FDA Updates Checklists for Accepting 510(k)s

August 7, 2015

With an eye toward encouraging quality applications for review, the FDA has provided an update on what information it needs from sponsors to determine whether a 510(k) submission meets a minimum threshold and thus may be accepted for substantive review.

Issued Aug. 4, the new FDA guidance updates a 2012 document and is intended to explain the refuse-to-accept policy for 510(k)s. As part this policy, the FDA reviews an application and within 15 calendar days should inform the company whether the submission is administratively complete or if additional elements are needed.

“In order to enhance the consistency of our acceptance decisions and to help submitters better understand the types of information FDA needs to conduct a substantive review, this guidance, including the checklists included in the appendices, clarify the necessary elements and contents of a complete 510(k) submission,” according to the document.

As part of the update, the agency has added guidance documents and other resources that industry may use when preparing regulatory submissions. It also has streamlined the checklists in the appendices covering traditional, abbreviated and special 510(k)s.

Some sections have been either eliminated or incorporated in other parts of the list. One change is the elimination of a section requesting companies include a form for each national or international standard referred to in the application to demonstrate substantial equivalence for traditional 510(k)s. That checklist adds to the section on sterilization, which now includes options for devices not requiring a sterility status, such as, software-only devices, and for those products whose sterility status is unclear.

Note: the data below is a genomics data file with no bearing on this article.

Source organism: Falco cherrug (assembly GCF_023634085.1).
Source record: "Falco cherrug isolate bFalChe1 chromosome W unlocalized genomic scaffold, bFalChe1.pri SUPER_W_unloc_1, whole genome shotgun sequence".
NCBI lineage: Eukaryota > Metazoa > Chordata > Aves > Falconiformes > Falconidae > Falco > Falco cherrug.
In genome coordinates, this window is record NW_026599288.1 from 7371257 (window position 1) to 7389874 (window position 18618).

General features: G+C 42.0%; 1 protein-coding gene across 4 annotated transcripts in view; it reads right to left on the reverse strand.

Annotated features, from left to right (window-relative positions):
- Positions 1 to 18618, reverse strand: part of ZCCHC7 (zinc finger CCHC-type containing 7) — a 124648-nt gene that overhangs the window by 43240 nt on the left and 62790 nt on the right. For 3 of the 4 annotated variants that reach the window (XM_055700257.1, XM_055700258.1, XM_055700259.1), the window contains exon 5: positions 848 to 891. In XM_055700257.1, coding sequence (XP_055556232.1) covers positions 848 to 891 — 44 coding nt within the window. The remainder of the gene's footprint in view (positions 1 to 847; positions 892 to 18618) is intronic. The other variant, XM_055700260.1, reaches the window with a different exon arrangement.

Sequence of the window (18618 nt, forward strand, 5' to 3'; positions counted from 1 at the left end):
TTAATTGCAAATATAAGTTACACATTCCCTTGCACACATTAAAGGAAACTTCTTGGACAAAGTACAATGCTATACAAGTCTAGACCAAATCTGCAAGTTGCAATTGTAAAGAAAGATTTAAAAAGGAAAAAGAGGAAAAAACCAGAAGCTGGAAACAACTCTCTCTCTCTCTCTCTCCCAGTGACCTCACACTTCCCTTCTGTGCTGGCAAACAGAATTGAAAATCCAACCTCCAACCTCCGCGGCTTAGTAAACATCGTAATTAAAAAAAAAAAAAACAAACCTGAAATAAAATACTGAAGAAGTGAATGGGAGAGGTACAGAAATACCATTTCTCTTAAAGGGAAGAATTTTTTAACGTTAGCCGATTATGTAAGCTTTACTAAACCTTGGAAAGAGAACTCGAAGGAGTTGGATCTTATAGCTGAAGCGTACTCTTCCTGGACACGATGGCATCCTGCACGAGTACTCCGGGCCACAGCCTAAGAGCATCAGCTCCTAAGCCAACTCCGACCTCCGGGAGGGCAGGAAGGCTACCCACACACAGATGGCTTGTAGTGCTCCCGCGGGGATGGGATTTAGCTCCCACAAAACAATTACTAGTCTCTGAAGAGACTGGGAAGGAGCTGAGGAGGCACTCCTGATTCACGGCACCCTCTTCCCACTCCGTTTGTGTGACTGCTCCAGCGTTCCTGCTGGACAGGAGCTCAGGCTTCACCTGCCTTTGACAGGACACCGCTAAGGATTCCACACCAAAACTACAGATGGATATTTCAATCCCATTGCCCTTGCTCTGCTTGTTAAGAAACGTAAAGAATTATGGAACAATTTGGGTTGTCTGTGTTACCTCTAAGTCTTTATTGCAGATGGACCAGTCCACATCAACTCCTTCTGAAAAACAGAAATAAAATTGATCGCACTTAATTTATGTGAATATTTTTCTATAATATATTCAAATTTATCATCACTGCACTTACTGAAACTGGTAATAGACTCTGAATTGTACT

The guidance, which goes into effect Oct. 1, will supersede three previous documents: 2012’s “Food and Drug Administration’s Refuse to Accept Policy for 510(k)s,” 1993’s “Premarket Notification (510(k)) Refuse to Accept Policy” and 1994’s “510(k) Refuse to Accept Procedures (K94-1) blue book memo.”

To read the guidance document, visit www.fdanews.com/081015-refuse-to-accept.pdf. — Elizabeth Hollis